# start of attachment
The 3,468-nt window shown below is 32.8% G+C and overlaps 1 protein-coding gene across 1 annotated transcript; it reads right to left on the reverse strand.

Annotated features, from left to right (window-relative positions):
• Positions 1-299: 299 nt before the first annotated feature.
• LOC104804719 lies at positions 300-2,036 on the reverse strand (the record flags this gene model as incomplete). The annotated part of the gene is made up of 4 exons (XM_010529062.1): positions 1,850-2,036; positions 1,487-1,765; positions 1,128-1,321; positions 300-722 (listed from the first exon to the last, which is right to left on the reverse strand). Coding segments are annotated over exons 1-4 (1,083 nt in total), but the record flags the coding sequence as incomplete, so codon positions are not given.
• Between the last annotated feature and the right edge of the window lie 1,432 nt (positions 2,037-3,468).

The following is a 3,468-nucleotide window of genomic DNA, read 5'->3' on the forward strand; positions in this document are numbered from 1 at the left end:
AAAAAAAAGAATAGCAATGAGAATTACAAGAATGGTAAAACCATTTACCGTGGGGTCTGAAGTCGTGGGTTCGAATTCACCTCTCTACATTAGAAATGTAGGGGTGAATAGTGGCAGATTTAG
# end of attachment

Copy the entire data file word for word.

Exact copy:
The 3,468-nt window shown below is 32.8% G+C and overlaps 1 protein-coding gene across 1 annotated transcript; it reads right to left on the reverse strand.

Annotated features, from left to right (window-relative positions):
• Positions 1-299: 299 nt before the first annotated feature.
• LOC104804719 lies at positions 300-2,036 on the reverse strand (the record flags this gene model as incomplete). The annotated part of the gene is made up of 4 exons (XM_010529062.1): positions 1,850-2,036; positions 1,487-1,765; positions 1,128-1,321; positions 300-722 (listed from the first exon to the last, which is right to left on the reverse strand). Coding segments are annotated over exons 1-4 (1,083 nt in total), but the record flags the coding sequence as incomplete, so codon positions are not given.
• Between the last annotated feature and the right edge of the window lie 1,432 nt (positions 2,037-3,468).

The following is a 3,468-nucleotide window of genomic DNA, read 5'->3' on the forward strand; positions in this document are numbered from 1 at the left end:
AAAAAAAAGAATAGCAATGAGAATTACAAGAATGGTAAAACCATTTACCGTGGGGTCTGAAGTCGTGGGTTCGAATTCACCTCTCTACATTAGAAATGTAGGGGTGAATAGTGGCAGATTTAG